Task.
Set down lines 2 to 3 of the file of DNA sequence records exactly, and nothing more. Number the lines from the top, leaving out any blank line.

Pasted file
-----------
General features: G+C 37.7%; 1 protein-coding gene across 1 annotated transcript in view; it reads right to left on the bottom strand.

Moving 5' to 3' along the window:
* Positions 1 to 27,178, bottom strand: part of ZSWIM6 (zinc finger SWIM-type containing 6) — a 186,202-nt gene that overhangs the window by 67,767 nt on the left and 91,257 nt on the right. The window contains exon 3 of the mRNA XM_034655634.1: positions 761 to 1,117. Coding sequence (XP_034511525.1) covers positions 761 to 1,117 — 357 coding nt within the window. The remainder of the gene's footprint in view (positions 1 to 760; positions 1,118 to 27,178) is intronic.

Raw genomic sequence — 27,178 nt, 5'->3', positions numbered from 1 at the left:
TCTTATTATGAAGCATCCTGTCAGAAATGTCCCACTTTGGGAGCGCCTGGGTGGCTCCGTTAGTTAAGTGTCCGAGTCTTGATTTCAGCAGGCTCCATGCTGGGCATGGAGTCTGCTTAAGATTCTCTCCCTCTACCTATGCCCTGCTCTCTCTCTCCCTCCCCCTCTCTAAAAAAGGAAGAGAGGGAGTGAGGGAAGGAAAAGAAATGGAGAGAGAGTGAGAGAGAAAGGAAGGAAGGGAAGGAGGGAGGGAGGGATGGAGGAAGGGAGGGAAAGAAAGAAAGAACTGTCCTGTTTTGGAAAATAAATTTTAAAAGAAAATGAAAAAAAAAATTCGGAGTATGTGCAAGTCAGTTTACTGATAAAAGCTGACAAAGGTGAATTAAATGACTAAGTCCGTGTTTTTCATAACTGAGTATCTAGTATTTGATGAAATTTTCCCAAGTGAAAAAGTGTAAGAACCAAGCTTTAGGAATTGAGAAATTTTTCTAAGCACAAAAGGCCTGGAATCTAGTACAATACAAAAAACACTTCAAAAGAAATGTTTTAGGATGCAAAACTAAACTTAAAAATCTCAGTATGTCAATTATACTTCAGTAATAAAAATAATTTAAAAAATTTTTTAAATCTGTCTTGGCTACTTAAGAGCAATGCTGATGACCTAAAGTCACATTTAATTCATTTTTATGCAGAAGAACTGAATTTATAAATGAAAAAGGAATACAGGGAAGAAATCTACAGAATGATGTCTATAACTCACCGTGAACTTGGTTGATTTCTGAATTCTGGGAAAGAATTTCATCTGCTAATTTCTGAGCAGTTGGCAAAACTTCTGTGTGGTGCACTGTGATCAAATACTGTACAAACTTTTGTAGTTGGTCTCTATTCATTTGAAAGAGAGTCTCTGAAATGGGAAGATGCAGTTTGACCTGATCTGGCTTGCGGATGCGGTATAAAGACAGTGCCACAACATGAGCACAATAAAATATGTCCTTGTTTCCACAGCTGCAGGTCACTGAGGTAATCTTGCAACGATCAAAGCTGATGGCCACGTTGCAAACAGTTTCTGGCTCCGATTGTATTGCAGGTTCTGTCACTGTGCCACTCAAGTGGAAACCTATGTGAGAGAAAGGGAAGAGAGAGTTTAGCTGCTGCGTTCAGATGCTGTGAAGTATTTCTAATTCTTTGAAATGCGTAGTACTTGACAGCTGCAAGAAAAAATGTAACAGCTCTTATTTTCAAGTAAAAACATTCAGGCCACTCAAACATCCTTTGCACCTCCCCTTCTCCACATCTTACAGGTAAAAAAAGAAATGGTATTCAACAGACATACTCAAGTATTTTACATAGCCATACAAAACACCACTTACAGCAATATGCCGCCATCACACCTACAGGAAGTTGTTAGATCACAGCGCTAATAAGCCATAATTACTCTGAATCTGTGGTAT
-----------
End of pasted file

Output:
Moving 5' to 3' along the window:
* Positions 1 to 27,178, bottom strand: part of ZSWIM6 (zinc finger SWIM-type containing 6) — a 186,202-nt gene that overhangs the window by 67,767 nt on the left and 91,257 nt on the right. The window contains exon 3 of the mRNA XM_034655634.1: positions 761 to 1,117. Coding sequence (XP_034511525.1) covers positions 761 to 1,117 — 357 coding nt within the window. The remainder of the gene's footprint in view (positions 1 to 760; positions 1,118 to 27,178) is intronic.